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Banco Espanol Filipino v Peterson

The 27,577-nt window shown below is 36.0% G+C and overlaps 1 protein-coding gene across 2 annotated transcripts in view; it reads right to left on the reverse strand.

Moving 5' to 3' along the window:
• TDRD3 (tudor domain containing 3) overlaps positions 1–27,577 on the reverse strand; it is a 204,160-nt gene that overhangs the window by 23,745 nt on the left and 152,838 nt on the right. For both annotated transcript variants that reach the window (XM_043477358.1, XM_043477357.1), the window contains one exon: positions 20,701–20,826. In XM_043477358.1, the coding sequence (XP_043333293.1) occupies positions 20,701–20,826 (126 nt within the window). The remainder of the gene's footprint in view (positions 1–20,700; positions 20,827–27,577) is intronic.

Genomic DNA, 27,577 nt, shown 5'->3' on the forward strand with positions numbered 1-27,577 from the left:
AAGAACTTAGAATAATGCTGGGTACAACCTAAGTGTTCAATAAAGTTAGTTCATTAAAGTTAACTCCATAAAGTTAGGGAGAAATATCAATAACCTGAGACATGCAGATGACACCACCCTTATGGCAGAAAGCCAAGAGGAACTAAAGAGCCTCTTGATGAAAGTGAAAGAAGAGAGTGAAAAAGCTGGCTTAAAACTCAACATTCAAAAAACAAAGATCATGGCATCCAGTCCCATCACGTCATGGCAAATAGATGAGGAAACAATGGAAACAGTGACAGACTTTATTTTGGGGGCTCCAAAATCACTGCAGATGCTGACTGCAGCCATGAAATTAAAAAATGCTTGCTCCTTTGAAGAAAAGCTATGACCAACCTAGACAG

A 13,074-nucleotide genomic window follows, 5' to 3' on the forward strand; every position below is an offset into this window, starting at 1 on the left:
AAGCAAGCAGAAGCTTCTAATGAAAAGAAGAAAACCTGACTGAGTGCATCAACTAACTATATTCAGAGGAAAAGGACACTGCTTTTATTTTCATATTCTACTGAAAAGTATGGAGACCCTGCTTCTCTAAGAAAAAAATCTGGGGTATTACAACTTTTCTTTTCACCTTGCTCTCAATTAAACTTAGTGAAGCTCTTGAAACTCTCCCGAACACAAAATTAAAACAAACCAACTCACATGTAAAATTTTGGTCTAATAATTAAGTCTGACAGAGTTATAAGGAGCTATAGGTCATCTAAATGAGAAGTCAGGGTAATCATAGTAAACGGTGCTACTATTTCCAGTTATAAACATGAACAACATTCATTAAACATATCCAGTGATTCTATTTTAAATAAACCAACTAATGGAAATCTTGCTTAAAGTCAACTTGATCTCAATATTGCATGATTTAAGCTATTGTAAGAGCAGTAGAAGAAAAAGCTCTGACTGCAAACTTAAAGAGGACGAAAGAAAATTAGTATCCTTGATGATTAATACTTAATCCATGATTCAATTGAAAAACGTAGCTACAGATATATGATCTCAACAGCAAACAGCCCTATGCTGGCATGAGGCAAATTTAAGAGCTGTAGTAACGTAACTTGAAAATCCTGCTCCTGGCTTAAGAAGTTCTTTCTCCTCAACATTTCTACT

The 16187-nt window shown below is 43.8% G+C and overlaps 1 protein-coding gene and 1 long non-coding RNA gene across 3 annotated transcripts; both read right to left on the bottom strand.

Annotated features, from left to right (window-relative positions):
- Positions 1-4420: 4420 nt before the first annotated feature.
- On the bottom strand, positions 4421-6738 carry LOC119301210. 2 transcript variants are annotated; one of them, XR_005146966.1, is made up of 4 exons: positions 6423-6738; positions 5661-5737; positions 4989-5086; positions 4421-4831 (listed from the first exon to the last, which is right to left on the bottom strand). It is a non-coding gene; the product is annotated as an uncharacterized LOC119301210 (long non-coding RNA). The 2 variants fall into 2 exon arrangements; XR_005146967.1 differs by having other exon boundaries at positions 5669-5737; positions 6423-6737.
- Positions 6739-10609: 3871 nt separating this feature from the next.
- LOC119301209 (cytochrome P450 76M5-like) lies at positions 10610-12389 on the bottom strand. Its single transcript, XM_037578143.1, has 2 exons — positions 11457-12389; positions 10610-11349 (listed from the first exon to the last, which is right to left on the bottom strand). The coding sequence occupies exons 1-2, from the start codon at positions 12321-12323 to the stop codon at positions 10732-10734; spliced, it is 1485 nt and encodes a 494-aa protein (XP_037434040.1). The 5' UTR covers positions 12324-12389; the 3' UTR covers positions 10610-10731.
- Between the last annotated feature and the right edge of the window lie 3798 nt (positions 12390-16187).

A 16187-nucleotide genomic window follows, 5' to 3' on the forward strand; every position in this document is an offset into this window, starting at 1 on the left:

Facts: On March 4, 1905, Banco Espanol Filipino (BEP) executed a contract of loan in favor of Francisco Reyes for P141 702.00. Reyes was already indebted to the bank for P84 415.00. His total debt was therefore P226 117.38. To secure payment of the P141k and the P84k, Reyes executed a public instrument 1. Mortgaging several of his properties 2. Pledging part of his personal property to BEP (P90 591.75 worth of wines,liquors and canned goods), which were stored at a warehouse he rented in Manila BEP and Reyes agreed that the goods should be delivered to Ramon Garcia(depositary) for safekeeping. Reyes turned over the goods to R. Garcia by giving him the warehouse keys. On September 29, 1905, BEP and Reyes substituted Luis Sierra in place of R.Garcia as the depositary. On October 19, 1905, Juan Garcia (yes, related to Ramon) brought an action against Francisco Reyes and Ramon Agtarat. CFI Manila ruled against Reyes and Agtarat for P15 000.00. On the same day, Sheriff James Peterson entered the warehouse where the goods pledged to BEP were stored under the custody of the depositary, Sierra. Peterson levied upon P30 000 worth of the goods pledged to the bank, depriving the latter of possession of the same, as stipulated in theMarch 4 contract of loan. Issues: Was the contract of pledge between BEP and Reyes to secure a loan valid? Was Reyes still in possession of the pledged property, thereby making thecontract defective? Held : The contract was valid. Reyes was no longer in possession of the pledgedproperty. BEP had symbolic possession of the same. The contract complies with all the requisites of a valid pledge contract, as prescribed by the Civil Code: 1. The property was pledged to secure a debt 2. The date of execution, the terms of the pledge, and the property pledged appeared in a public instrument 3. The property pledged was placed in the hands of a third person (in thiscase, Sierra) by common consent of the debtor and creditor, under the supervision of an agent (in this case, Rodriguez) of the bank Reyes, after the pledge, parted with the possession of his personal property, which was delivered to a third person (R. Garcia, and subsequently, Sierra) who would take care of them for BEP. Sierra was the third person appointed by common consent of BEP (creditor)and Reyes (debtor), to hold possession over the goods pledged in favor of the bank under the direct supervision of Rodriguez, an agent specifically appointed by the bank. The contract in question was, therefore, a perfect contract of pledge under articles 1857 and 1863 of the Civil Code, it having been conclusively shown that the pledgee (BEP) took charge and possession of the goods pledged through a depositary (Sierra) and a special agent (Rodriguez) appointed by it, each of whom had a duplicate key to the warehouse wherein the said goods were stored, and that the pledgee (BEP), itself, received and collected the proceeds of the goods as they were sold. The legality of the pledge was not affected by the fact that the goods remained in the warehouse formerly rented by Reyes the pledgor. This is because after the pledge had been agreed upon, and after the depository appointed with common consent of the parties had taken possession of the said property, Reyes could no longer dispose of the same because BEP was the only party allowed to do so through